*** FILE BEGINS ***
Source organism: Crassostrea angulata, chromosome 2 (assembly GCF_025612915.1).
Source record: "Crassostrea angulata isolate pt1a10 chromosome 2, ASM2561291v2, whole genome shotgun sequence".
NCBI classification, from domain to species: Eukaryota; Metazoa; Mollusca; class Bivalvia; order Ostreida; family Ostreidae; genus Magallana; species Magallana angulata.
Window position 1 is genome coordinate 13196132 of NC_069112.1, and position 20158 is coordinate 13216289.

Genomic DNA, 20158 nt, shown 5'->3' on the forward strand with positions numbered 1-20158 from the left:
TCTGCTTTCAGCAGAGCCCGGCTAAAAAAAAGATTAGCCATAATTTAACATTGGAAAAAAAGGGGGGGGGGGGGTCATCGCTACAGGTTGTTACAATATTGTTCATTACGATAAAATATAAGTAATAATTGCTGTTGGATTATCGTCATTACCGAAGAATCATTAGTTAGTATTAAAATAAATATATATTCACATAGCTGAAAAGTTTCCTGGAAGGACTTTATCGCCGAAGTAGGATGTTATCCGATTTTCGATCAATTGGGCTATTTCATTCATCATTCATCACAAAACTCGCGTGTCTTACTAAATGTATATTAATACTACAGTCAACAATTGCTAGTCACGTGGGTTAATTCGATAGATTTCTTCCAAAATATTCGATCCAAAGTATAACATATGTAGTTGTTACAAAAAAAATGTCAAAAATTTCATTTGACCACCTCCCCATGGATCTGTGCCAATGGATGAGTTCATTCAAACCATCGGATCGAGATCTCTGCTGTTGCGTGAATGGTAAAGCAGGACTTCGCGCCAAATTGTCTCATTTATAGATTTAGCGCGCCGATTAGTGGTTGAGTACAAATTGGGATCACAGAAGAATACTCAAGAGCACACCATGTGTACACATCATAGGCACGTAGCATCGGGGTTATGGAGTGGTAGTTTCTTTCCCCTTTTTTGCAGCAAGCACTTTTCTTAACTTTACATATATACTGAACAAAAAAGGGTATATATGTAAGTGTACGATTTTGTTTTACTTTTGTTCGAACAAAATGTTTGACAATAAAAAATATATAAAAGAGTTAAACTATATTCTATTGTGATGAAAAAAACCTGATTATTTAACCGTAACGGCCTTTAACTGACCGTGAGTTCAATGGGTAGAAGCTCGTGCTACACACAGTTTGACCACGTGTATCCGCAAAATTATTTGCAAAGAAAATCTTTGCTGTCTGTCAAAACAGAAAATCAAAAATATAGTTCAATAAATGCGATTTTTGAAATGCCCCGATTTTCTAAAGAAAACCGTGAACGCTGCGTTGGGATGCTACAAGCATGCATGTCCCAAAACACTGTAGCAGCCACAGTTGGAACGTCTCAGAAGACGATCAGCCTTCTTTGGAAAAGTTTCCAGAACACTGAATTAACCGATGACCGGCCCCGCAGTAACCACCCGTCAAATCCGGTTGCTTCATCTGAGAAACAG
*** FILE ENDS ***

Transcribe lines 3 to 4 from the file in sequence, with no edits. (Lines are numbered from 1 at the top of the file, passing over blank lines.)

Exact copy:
NCBI classification, from domain to species: Eukaryota; Metazoa; Mollusca; class Bivalvia; order Ostreida; family Ostreidae; genus Magallana; species Magallana angulata.
Window position 1 is genome coordinate 13196132 of NC_069112.1, and position 20158 is coordinate 13216289.